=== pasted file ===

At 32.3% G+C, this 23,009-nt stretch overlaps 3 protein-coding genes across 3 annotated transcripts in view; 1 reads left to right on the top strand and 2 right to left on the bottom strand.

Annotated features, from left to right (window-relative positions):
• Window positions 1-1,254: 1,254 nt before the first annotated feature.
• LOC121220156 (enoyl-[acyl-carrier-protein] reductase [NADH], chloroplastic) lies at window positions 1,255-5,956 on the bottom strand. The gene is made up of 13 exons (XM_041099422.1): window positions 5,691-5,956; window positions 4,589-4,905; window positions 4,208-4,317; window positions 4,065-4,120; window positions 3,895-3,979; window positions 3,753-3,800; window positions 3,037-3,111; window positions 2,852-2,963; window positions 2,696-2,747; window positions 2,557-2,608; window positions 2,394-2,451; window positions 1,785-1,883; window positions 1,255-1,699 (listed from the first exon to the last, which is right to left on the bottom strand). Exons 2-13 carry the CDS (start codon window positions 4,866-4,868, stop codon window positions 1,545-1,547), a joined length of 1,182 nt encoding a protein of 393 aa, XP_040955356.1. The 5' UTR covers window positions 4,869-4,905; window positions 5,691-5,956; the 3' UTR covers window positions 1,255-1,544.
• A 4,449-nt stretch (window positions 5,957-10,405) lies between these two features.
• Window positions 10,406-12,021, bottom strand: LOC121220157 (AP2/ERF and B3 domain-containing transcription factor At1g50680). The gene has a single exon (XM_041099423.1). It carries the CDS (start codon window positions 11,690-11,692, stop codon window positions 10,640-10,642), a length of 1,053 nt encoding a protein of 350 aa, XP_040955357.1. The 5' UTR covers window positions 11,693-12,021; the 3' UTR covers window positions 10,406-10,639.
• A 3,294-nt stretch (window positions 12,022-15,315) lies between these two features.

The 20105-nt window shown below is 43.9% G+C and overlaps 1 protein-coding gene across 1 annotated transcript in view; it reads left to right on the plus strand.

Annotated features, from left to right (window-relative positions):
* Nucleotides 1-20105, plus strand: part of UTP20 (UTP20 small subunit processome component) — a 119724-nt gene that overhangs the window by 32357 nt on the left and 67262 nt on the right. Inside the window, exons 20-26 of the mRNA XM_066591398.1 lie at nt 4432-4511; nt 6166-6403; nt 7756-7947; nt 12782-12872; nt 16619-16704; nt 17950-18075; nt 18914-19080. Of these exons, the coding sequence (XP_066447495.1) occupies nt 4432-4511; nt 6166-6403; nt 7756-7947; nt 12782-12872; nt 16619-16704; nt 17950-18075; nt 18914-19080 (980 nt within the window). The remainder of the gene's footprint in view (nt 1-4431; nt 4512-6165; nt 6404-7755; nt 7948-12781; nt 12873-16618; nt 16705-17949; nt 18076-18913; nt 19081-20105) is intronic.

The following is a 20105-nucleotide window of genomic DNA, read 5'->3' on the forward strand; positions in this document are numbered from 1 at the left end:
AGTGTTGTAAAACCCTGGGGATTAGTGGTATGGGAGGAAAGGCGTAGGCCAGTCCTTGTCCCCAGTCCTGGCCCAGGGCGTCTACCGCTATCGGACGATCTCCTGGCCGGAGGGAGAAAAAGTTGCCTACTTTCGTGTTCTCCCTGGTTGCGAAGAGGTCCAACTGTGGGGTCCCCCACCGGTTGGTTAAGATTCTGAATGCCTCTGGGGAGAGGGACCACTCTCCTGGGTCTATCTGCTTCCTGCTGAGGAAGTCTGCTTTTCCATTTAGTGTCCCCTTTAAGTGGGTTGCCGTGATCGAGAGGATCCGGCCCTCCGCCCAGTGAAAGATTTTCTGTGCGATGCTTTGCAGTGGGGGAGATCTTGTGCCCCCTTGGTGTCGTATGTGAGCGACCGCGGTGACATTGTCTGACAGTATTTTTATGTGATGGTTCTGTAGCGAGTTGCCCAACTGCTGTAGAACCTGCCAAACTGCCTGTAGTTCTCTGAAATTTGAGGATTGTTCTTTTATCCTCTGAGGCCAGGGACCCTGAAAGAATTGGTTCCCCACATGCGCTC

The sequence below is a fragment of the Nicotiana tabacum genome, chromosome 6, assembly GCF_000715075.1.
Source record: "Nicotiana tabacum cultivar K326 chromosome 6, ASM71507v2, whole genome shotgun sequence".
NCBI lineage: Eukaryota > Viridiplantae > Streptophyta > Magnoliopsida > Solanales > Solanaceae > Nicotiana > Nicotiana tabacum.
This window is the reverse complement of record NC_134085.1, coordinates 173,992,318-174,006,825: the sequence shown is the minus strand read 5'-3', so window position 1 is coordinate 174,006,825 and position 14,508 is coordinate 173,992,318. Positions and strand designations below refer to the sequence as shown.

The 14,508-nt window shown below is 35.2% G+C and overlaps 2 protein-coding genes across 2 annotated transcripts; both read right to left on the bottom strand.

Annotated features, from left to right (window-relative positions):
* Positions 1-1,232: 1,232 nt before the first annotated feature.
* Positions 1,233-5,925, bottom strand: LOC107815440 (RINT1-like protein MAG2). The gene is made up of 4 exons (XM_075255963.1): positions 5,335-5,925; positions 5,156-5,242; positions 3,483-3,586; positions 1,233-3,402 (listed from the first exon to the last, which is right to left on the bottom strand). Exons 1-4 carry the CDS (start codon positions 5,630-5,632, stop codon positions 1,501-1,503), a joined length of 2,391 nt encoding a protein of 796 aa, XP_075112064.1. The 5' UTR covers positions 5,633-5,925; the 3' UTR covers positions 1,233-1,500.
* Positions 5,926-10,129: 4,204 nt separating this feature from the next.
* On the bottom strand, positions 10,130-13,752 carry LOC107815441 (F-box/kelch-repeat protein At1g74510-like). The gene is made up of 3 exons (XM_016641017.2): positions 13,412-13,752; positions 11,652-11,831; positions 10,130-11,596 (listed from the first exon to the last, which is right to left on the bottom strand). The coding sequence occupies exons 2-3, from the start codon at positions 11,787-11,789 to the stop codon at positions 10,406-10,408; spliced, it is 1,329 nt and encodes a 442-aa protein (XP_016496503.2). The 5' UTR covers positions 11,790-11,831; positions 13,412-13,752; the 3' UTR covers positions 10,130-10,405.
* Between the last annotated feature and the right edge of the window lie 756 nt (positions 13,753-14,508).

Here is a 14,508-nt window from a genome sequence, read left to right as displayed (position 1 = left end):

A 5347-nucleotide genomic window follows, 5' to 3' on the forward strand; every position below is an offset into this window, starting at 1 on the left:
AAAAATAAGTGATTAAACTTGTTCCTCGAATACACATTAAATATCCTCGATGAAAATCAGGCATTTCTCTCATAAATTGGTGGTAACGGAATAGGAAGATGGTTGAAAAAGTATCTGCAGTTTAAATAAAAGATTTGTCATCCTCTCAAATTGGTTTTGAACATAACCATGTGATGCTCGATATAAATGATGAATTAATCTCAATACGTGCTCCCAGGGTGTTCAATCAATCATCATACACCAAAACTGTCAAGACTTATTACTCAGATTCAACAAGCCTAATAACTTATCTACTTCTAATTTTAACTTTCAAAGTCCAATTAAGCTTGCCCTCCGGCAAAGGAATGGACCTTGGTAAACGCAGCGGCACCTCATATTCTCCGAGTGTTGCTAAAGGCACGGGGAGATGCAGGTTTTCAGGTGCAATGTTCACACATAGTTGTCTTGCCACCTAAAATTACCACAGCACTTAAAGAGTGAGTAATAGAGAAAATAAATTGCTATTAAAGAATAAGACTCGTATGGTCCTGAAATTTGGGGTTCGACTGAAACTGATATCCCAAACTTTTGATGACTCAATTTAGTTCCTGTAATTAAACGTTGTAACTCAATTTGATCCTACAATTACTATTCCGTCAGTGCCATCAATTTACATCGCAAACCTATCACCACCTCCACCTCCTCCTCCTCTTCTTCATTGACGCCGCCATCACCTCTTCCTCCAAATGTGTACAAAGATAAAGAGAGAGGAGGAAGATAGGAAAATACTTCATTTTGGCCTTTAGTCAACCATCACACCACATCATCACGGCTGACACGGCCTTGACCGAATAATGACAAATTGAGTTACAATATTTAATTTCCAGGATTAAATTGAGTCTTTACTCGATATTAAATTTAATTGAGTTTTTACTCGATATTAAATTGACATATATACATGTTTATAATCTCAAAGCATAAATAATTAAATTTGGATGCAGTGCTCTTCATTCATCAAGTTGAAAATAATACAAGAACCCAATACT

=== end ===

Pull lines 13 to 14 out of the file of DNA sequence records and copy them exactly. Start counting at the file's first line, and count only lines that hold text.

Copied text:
The sequence below is a fragment of the Nicotiana tabacum genome, chromosome 6, assembly GCF_000715075.1.
Source record: "Nicotiana tabacum cultivar K326 chromosome 6, ASM71507v2, whole genome shotgun sequence".